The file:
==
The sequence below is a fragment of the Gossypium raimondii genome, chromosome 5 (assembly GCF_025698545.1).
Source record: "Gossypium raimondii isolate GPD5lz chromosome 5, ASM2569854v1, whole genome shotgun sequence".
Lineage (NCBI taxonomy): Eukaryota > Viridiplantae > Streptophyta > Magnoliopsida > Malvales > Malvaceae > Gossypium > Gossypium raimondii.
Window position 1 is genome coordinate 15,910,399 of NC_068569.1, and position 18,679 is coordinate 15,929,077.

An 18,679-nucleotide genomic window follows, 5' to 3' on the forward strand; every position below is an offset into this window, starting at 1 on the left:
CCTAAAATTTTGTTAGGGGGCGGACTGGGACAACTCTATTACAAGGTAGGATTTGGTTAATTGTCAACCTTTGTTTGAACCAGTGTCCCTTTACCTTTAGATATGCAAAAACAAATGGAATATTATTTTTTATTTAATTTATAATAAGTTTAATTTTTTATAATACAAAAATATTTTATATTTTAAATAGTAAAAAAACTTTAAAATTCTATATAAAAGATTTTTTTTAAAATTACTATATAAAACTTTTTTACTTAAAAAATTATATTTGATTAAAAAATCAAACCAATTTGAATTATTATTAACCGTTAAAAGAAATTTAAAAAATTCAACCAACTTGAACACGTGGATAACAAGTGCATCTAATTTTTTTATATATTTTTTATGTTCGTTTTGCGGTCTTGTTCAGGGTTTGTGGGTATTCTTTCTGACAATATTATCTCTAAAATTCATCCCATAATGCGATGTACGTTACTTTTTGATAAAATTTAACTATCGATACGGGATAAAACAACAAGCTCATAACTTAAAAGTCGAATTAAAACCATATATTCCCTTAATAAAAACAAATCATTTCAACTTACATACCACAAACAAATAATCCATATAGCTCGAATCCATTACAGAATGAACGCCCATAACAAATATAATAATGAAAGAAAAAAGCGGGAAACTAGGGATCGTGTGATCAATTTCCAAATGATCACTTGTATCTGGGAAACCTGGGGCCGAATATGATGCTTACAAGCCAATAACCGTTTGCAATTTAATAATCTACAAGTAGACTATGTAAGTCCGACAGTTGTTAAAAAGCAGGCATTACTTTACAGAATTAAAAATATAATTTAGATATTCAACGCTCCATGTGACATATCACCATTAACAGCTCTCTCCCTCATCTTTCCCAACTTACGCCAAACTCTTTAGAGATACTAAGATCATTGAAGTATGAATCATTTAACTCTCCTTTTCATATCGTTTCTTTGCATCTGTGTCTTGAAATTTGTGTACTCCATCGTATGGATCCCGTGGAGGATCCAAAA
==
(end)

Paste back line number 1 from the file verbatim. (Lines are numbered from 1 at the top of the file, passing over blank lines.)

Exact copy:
The sequence below is a fragment of the Gossypium raimondii genome, chromosome 5 (assembly GCF_025698545.1).